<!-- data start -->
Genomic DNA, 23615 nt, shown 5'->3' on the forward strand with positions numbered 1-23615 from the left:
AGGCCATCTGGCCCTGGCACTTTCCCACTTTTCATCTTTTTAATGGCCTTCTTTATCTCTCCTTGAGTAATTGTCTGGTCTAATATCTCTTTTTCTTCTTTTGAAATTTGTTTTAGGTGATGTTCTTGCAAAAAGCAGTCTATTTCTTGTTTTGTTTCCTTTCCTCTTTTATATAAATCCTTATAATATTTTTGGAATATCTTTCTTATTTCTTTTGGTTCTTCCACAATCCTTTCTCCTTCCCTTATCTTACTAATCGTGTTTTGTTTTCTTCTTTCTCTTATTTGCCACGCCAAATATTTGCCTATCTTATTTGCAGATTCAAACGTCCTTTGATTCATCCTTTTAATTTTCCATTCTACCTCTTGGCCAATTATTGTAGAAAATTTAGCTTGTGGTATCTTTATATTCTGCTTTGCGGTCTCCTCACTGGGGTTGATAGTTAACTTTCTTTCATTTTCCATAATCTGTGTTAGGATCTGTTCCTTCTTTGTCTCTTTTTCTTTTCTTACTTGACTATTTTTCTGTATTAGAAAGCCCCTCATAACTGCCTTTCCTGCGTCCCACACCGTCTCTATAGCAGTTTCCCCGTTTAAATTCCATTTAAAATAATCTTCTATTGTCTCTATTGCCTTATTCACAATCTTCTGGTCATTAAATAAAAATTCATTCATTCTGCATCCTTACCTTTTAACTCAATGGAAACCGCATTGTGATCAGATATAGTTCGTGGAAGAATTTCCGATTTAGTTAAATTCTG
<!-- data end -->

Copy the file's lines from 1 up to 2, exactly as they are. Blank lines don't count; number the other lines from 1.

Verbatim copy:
Genomic DNA, 23615 nt, shown 5'->3' on the forward strand with positions numbered 1-23615 from the left:
AGGCCATCTGGCCCTGGCACTTTCCCACTTTTCATCTTTTTAATGGCCTTCTTTATCTCTCCTTGAGTAATTGTCTGGTCTAATATCTCTTTTTCTTCTTTTGAAATTTGTTTTAGGTGATGTTCTTGCAAAAAGCAGTCTATTTCTTGTTTTGTTTCCTTTCCTCTTTTATATAAATCCTTATAATATTTTTGGAATATCTTTCTTATTTCTTTTGGTTCTTCCACAATCCTTTCTCCTTCCCTTATCTTACTAATCGTGTTTTGTTTTCTTCTTTCTCTTATTTGCCACGCCAAATATTTGCCTATCTTATTTGCAGATTCAAACGTCCTTTGATTCATCCTTTTAATTTTCCATTCTACCTCTTGGCCAATTATTGTAGAAAATTTAGCTTGTGGTATCTTTATATTCTGCTTTGCGGTCTCCTCACTGGGGTTGATAGTTAACTTTCTTTCATTTTCCATAATCTGTGTTAGGATCTGTTCCTTCTTTGTCTCTTTTTCTTTTCTTACTTGACTATTTTTCTGTATTAGAAAGCCCCTCATAACTGCCTTTCCTGCGTCCCACACCGTCTCTATAGCAGTTTCCCCGTTTAAATTCCATTTAAAATAATCTTCTATTGTCTCTATTGCCTTATTCACAATCTTCTGGTCATTAAATAAAAATTCATTCATTCTGCATCCTTACCTTTTAACTCAATGGAAACCGCATTGTGATCAGATATAGTTCGTGGAAGAATTTCCGATTTAGTTAAATTCTG